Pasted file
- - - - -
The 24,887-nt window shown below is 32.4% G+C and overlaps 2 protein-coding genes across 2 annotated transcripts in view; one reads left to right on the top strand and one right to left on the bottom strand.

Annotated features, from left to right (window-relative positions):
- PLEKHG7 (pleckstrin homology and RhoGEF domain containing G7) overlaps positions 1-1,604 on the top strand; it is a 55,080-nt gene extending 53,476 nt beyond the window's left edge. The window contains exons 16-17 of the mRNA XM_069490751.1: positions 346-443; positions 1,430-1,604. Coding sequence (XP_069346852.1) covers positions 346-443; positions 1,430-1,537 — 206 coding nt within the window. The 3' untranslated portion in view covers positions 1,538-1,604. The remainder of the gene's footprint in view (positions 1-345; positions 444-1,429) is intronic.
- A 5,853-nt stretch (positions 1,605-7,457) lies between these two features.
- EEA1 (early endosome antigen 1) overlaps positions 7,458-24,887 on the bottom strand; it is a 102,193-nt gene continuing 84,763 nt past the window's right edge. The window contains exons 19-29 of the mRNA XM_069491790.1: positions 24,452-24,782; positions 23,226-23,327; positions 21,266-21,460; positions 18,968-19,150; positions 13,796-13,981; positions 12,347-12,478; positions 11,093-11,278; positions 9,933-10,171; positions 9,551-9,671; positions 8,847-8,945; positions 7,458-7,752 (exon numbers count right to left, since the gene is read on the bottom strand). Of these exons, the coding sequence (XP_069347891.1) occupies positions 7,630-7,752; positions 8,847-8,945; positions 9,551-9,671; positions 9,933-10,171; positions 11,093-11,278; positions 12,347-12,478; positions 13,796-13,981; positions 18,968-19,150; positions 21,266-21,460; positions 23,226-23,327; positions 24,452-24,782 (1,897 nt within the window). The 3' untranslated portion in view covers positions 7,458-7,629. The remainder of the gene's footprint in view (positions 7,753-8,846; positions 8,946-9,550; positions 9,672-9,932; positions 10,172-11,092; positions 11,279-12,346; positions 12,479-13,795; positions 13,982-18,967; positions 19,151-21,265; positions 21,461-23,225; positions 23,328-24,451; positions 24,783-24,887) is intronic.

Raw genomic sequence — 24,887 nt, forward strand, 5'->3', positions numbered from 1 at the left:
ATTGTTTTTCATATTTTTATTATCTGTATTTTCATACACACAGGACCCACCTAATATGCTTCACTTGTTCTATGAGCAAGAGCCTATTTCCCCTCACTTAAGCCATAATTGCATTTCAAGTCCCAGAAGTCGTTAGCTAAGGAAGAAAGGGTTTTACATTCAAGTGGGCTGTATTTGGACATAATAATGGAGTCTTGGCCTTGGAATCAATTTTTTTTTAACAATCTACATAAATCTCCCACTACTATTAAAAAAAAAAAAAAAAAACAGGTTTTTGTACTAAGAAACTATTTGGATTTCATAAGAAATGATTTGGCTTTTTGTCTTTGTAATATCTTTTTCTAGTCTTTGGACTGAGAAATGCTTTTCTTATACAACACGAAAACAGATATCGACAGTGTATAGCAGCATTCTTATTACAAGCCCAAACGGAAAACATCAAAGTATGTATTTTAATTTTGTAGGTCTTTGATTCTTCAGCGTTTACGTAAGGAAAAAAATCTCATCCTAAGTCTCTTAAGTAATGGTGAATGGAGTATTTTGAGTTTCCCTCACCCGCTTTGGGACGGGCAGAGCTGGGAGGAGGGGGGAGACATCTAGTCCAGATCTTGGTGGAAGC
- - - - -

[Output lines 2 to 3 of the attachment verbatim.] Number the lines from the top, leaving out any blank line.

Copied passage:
Annotated features, from left to right (window-relative positions):
- PLEKHG7 (pleckstrin homology and RhoGEF domain containing G7) overlaps positions 1-1,604 on the top strand; it is a 55,080-nt gene extending 53,476 nt beyond the window's left edge. The window contains exons 16-17 of the mRNA XM_069490751.1: positions 346-443; positions 1,430-1,604. Coding sequence (XP_069346852.1) covers positions 346-443; positions 1,430-1,537 — 206 coding nt within the window. The 3' untranslated portion in view covers positions 1,538-1,604. The remainder of the gene's footprint in view (positions 1-345; positions 444-1,429) is intronic.